Myxodiaspory

I wanted to share a neat observation from my planting this weekend. When I soaked my basil seeds they developed a sticky, gelatinous goop ball around them. The goop is mucilage – you might remember it from your primary school craft project glue. The seed surface is covered in polysaccharides, long sugary molecular hairs that tangle up water molecules and become a sticky mucus (similar to the way long chains of lactose make yogourt firm and polyglycerides make body wash slimy).

Why would a seed want to surround itself in gross plant snot? A lot of desert and Mediterranean plants, like Basil, or Chia, don’t want to be spread far and wide on the landscape – because they grow in really inhospitable areas. Better to stay close to home, where your parent plant originated, because at least you’re guaranteed a shot at growing up in its place. This sticky reluctance to travelling is called Myxodiaspory, or “mucus spreading”.

It also greatly increases the water available to the seed during germination – in areas where water may be scarce, capturing rain water and holding it close gives the seed a chance to survive short-term droughts while it’s getting a foothold into the soil.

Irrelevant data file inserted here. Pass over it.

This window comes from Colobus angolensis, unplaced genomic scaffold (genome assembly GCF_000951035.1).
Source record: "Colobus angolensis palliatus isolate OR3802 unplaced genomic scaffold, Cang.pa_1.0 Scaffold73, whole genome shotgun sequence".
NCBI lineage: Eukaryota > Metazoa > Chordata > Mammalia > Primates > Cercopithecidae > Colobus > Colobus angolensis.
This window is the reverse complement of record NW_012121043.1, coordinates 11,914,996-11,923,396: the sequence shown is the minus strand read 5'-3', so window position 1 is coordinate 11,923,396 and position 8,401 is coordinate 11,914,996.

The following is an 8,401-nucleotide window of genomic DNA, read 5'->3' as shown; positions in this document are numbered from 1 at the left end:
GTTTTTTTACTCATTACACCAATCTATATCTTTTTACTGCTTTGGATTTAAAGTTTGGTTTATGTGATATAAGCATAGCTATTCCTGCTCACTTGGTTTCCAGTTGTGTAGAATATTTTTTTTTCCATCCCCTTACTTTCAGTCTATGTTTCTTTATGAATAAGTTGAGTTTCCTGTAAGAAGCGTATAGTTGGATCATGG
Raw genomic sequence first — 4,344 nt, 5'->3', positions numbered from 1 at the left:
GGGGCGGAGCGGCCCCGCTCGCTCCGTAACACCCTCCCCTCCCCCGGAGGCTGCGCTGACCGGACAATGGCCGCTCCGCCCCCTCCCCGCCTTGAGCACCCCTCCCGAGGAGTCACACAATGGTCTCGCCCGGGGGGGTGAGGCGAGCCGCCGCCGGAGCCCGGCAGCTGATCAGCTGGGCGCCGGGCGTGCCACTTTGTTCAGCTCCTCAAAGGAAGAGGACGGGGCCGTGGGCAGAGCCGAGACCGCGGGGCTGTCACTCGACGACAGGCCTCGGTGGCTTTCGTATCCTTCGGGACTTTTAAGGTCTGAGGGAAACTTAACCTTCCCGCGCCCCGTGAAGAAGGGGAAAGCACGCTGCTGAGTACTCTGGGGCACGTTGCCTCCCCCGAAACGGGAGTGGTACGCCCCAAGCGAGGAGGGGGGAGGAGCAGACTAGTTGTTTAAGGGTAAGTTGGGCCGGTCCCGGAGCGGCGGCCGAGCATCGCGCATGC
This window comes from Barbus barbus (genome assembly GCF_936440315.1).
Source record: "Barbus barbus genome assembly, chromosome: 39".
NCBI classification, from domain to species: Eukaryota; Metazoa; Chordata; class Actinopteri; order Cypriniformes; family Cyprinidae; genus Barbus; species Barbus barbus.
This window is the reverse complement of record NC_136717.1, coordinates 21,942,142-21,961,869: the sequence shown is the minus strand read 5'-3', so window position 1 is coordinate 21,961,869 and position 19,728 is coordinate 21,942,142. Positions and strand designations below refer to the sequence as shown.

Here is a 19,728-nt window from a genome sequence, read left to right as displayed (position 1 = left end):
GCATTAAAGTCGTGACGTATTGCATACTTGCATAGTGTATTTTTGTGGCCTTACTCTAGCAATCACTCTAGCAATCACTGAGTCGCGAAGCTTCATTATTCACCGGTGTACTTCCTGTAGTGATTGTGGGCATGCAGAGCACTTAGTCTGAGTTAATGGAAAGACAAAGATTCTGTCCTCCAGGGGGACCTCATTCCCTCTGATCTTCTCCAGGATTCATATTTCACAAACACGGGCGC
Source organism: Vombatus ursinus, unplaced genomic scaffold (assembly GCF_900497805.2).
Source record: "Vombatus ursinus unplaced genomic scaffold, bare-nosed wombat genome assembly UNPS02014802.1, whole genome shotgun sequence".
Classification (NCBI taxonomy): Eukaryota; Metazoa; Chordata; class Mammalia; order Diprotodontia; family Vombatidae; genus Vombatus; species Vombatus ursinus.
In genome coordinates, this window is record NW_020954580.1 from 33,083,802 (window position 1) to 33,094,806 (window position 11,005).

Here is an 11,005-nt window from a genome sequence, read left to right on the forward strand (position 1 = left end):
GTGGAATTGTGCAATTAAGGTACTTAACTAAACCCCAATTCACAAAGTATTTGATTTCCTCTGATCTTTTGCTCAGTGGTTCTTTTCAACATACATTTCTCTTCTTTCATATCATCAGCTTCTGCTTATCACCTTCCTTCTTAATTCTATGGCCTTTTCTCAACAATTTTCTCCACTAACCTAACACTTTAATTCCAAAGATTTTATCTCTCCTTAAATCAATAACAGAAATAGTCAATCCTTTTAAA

There’s a neat paper about basil seeds here!

Basil_Mucilage

 

Germination

The gardening season starts today at our place. With three feet of snow still covering the garden, you might think it’s a bit early for starting seeds, but I have a secret weapon that I’m looking forward to revealing shortly. 🙂 (No, not the flamethrower, although that’s tempting.)

This year we’re going to focus on tomatoes and herbs, but we have a few thick greens (chard, kale) to plant inbetween. Should be good eating in a couple of months!

Germination

Dutch Baby Pancakes

The two of us got creative at breakfast the other morning and made Dutch Baby pancakes! I’m still not entirely sure about the mechanics of what’s happening in the pan since chemically the recipe is not far off of a “normal” pancake, but I think something about blending the ingredients into an airy froth encourages the batter to expand around the edge of the pan into a big curly crust. It’s so delicious – hit it with butter and icing sugar (we missed a few times) and a handful of fruit (blueberries!) and you’ve got a tasty german breakfast fit for a Ferdinand. 🙂

Pannekokken